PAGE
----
The speed of change

It’s not easy to be an IT manager in this day and age. You’ve just finished stabilizing the IT environment and making sure everything is safe and secure so you can guarantee continuity and meet the SLAs, and here come the business guys asking for fast mobile applications. Where does that leave your standardized, water-tight ITIL processes? At first they were soothing, brought routine, structure, safety. Now they just feel like shackles. So do you simply throw them out? Absolutely not! These processes were developed for process-heavy applications and systems that need them. They are the foundation on which the organization is built. But the mobile world has an entirely different dynamic and because of the speed at which technology evolves, it also has a faster pace. Two years ago, BlackBerry was hot, and now it’s not. A year ago, no one took the WindowsPhone seriously, and now they do. The mobile world is able to develop faster because the underlying technology is simpler. And before you know it, you’re lagging behind. Or setting the pace, of course.
We see a lot of companies that struggle with the different speeds. And because nothing ever seems to fit, IT gets tagged the “Department of NO”. “Sorry, doesn’t fit with the current architecture…….. can’t fit it into the planning……… can’t fit it into the next release………. We have other priorities right now…..”. Does this sound familiar? Even existing governance models have problems. A decision and budget process that takes nine months for an app that can be built in two months to help customers isn’t really very helpful….
The trick for IT managers is to serve both worlds at their own speed. The “two-speed organization” is the answer. In such organizations, the existing structures remain in place to support traditional transaction systems while adding flexibility to respond rapidly to changing environments, such as the mobile environment, at the same time. This turns the “Department of NO” into the “Department of GO!”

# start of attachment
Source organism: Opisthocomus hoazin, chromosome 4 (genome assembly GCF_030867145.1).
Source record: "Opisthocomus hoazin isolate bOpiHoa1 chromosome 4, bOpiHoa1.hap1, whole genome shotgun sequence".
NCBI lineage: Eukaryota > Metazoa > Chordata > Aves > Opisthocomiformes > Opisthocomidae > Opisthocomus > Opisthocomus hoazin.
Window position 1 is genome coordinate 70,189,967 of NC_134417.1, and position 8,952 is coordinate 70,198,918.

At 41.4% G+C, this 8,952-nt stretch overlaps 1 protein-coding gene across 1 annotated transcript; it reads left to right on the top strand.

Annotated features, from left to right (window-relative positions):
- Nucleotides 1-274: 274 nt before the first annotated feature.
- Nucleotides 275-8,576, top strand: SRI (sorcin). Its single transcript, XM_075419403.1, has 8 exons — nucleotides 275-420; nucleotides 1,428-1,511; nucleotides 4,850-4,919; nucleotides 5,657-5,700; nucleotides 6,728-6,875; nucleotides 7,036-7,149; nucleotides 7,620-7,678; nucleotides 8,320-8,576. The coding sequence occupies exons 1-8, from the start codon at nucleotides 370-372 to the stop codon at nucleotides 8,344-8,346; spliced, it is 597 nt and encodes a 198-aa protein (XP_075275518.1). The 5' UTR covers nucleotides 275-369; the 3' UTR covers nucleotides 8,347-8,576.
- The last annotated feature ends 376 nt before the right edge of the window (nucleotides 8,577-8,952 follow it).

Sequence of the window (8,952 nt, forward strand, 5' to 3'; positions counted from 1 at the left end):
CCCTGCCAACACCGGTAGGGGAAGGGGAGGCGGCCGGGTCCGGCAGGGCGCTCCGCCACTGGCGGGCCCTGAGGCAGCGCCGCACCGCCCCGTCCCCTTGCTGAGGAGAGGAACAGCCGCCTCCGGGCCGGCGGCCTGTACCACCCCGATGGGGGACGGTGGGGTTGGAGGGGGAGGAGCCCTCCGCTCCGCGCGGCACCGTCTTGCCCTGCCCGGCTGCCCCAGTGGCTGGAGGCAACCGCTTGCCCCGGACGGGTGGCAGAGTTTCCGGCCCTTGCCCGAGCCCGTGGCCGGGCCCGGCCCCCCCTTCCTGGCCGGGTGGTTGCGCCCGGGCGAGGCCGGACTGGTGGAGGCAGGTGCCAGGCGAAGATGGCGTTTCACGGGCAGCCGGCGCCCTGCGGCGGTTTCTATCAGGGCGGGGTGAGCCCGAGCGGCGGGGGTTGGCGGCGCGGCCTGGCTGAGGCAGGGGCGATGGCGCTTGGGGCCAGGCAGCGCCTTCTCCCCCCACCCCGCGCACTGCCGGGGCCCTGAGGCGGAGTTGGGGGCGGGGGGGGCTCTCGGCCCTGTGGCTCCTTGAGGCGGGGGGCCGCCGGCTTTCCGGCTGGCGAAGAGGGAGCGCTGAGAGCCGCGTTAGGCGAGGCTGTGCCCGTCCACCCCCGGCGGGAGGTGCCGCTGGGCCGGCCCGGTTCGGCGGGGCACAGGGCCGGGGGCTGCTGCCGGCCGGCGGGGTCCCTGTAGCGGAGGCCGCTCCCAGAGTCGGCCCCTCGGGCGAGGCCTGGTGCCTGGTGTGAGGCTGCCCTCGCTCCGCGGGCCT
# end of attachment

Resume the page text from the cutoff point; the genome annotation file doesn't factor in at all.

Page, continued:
Fast and slow components that work together. It might sound strange but the concept has been around for centuries. A clock doesn’t only have large, slow wheels, it also has smaller cogs that turn quickly. The clockmaker fine tunes them so the clock accurately keeps time. Just like your organization will keep up-to-date by enabling the faster and the slower components to work hand-in-hand. In addition to the wheels, a heavyweight is needed that pulls on the wheels and keeps everything in motion. Because the job of IT manager will always be challenging.
Mobile is often approached as a technology project. And that’s understandable. The funny thing is, though, that the technology is relatively simple. The complexity lies mainly in the change. This makes mobile more of a change project than a technology project. Capgemini has the required experience and is happy to help. Read all about it on

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